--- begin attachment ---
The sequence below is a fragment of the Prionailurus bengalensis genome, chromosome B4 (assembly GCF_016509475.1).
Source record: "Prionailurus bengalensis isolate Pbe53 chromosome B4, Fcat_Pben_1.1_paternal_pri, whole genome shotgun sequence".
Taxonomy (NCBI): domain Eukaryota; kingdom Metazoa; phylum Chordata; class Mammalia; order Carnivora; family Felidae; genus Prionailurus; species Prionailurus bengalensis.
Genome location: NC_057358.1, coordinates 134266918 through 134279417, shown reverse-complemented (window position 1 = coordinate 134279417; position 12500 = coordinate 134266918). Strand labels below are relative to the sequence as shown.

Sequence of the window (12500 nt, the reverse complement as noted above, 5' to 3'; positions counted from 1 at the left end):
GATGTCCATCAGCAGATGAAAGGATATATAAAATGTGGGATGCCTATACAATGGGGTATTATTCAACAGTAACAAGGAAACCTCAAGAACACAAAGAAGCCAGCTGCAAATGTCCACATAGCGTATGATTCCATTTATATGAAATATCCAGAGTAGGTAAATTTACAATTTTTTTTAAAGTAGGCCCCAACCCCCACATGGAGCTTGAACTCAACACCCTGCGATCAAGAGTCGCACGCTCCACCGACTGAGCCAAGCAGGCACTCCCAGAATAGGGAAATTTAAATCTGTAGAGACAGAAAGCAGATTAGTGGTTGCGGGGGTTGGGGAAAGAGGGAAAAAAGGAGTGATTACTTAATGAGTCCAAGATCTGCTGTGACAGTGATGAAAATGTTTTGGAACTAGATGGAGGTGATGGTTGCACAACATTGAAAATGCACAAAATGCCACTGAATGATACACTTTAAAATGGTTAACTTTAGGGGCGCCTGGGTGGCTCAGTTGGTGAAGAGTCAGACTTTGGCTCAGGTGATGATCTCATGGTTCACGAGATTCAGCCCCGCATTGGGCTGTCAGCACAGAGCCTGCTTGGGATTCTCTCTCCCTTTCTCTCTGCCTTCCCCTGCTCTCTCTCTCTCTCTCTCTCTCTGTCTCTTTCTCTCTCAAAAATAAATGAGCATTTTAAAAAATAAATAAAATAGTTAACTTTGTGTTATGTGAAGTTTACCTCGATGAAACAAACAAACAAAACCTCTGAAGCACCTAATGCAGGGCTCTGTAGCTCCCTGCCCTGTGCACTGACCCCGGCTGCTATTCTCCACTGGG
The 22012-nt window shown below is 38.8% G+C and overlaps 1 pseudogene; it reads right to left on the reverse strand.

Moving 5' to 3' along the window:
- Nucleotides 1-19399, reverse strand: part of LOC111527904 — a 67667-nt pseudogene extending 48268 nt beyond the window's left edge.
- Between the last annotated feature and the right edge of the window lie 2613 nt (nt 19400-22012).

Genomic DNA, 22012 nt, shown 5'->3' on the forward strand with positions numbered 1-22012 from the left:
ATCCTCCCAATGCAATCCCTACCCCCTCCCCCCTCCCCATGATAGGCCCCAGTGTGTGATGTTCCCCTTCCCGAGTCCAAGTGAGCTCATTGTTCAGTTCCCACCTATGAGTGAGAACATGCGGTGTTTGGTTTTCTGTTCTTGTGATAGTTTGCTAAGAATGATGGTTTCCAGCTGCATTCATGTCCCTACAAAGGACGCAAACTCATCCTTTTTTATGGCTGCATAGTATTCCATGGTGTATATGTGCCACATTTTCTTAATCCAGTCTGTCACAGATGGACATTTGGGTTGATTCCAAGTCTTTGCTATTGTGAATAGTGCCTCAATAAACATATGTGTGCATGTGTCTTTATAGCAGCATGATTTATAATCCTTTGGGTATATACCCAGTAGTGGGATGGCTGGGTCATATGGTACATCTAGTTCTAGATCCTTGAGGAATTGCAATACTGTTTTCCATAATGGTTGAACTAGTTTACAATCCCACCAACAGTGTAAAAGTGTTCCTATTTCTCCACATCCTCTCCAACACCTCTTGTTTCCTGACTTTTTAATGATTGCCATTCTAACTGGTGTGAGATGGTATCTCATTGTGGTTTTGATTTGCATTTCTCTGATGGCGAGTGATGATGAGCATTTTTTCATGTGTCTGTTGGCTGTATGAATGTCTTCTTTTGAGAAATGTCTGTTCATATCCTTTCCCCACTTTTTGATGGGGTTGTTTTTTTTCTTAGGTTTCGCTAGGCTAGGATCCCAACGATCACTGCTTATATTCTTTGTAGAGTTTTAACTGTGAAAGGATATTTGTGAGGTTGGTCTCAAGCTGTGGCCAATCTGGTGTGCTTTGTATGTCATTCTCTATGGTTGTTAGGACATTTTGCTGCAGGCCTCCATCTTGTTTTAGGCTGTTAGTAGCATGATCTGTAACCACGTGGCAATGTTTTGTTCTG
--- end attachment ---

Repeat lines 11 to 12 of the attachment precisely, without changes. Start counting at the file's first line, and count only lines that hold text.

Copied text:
Genomic DNA, 22012 nt, shown 5'->3' on the forward strand with positions numbered 1-22012 from the left:
ATCCTCCCAATGCAATCCCTACCCCCTCCCCCCTCCCCATGATAGGCCCCAGTGTGTGATGTTCCCCTTCCCGAGTCCAAGTGAGCTCATTGTTCAGTTCCCACCTATGAGTGAGAACATGCGGTGTTTGGTTTTCTGTTCTTGTGATAGTTTGCTAAGAATGATGGTTTCCAGCTGCATTCATGTCCCTACAAAGGACGCAAACTCATCCTTTTTTATGGCTGCATAGTATTCCATGGTGTATATGTGCCACATTTTCTTAATCCAGTCTGTCACAGATGGACATTTGGGTTGATTCCAAGTCTTTGCTATTGTGAATAGTGCCTCAATAAACATATGTGTGCATGTGTCTTTATAGCAGCATGATTTATAATCCTTTGGGTATATACCCAGTAGTGGGATGGCTGGGTCATATGGTACATCTAGTTCTAGATCCTTGAGGAATTGCAATACTGTTTTCCATAATGGTTGAACTAGTTTACAATCCCACCAACAGTGTAAAAGTGTTCCTATTTCTCCACATCCTCTCCAACACCTCTTGTTTCCTGACTTTTTAATGATTGCCATTCTAACTGGTGTGAGATGGTATCTCATTGTGGTTTTGATTTGCATTTCTCTGATGGCGAGTGATGATGAGCATTTTTTCATGTGTCTGTTGGCTGTATGAATGTCTTCTTTTGAGAAATGTCTGTTCATATCCTTTCCCCACTTTTTGATGGGGTTGTTTTTTTTCTTAGGTTTCGCTAGGCTAGGATCCCAACGATCACTGCTTATATTCTTTGTAGAGTTTTAACTGTGAAAGGATATTTGTGAGGTTGGTCTCAAGCTGTGGCCAATCTGGTGTGCTTTGTATGTCATTCTCTATGGTTGTTAGGACATTTTGCTGCAGGCCTCCATCTTGTTTTAGGCTGTTAGTAGCATGATCTGTAACCACGTGGCAATGTTTTGTTCTG